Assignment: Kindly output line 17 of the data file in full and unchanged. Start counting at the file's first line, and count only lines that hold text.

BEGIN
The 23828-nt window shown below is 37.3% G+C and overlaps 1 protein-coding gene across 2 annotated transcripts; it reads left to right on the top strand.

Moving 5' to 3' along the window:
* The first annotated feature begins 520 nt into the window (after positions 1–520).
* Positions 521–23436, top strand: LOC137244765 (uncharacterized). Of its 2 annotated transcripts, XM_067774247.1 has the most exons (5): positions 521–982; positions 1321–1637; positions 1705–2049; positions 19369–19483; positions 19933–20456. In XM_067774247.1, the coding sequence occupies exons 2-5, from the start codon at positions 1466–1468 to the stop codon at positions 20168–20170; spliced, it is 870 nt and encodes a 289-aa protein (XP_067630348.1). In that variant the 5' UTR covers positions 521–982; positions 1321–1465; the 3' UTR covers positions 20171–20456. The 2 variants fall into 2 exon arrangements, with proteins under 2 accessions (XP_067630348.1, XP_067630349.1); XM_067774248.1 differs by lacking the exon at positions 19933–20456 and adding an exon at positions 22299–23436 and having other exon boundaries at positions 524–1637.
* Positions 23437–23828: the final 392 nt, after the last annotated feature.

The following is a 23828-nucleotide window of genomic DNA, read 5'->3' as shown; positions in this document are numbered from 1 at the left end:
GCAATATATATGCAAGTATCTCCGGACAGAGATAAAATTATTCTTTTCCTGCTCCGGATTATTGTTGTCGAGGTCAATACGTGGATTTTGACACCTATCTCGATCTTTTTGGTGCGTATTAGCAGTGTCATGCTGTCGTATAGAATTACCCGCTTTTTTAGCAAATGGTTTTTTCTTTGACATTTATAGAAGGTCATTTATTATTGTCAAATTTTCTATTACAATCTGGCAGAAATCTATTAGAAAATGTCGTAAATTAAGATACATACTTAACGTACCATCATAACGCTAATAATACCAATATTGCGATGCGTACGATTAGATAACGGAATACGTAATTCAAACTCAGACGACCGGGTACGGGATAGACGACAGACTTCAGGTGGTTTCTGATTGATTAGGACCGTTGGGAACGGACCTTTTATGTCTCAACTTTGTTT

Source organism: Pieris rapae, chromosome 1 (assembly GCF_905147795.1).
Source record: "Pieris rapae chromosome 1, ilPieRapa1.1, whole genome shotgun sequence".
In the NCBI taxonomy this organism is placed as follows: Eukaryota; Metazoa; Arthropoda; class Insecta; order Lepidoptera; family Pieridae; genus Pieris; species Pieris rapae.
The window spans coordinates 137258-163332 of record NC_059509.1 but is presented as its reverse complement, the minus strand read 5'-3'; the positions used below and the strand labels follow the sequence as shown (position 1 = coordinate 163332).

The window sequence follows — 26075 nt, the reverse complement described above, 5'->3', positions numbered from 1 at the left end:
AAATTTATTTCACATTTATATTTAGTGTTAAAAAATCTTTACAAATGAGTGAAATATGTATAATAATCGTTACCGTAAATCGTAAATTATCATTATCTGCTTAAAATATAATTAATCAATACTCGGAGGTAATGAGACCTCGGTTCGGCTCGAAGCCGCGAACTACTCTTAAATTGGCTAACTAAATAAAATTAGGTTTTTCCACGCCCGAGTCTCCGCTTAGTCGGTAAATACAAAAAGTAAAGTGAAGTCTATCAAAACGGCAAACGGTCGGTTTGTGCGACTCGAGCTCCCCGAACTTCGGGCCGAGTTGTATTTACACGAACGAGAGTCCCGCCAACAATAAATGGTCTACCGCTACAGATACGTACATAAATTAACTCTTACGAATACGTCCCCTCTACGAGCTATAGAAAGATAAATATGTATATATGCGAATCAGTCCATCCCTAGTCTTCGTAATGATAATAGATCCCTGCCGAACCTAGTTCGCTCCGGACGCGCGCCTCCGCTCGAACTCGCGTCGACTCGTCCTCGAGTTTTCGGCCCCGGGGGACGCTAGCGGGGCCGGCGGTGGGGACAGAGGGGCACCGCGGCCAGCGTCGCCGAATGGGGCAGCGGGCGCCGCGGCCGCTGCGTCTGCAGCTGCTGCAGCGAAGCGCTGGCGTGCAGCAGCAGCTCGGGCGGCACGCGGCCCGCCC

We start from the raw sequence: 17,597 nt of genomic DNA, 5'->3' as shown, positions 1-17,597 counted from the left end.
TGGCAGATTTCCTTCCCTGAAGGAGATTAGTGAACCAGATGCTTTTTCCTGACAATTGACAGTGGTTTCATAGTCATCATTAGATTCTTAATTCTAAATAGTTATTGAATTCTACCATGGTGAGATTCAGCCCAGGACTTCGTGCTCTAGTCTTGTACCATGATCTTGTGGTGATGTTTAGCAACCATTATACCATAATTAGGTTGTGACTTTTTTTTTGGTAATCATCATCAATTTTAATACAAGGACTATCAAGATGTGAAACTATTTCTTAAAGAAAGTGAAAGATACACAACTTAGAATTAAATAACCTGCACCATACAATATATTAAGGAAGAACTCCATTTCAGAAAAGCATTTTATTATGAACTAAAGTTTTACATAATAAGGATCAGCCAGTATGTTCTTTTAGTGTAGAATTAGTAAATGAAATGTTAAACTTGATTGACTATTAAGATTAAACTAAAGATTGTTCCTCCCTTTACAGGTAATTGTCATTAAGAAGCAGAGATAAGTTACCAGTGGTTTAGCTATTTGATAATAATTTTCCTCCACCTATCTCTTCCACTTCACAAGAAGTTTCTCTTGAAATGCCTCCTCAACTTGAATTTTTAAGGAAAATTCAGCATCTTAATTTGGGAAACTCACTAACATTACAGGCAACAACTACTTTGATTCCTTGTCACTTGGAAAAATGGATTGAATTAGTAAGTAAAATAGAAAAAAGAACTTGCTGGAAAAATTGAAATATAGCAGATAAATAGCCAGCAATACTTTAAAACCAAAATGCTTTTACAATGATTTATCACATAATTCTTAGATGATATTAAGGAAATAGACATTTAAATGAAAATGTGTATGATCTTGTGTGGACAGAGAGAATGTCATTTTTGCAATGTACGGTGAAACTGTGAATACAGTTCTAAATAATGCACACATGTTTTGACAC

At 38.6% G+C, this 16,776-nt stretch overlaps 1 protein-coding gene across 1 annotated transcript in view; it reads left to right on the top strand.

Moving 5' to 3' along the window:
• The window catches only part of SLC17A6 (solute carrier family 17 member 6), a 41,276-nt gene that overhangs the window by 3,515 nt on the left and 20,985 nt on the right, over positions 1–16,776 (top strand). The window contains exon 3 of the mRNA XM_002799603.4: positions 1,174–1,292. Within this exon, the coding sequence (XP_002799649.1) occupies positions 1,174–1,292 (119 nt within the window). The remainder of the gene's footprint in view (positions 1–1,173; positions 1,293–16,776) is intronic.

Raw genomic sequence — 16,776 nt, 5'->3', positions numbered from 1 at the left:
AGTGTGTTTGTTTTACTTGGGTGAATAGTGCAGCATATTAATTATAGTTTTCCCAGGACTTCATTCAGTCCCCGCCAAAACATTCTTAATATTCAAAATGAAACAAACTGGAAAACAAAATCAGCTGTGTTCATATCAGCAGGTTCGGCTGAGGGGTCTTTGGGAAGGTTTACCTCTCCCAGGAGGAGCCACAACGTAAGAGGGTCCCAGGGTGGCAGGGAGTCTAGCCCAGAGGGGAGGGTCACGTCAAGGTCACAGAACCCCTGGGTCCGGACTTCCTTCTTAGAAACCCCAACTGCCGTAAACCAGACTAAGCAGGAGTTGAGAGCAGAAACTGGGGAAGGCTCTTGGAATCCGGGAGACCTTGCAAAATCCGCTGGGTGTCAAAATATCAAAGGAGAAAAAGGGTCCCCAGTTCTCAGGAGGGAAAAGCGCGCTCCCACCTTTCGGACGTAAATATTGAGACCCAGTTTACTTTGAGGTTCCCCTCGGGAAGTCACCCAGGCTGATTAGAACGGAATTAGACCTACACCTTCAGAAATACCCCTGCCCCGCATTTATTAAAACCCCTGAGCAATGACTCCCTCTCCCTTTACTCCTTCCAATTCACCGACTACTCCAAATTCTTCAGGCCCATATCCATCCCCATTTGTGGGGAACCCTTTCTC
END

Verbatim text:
Moving 5' to 3' along the window: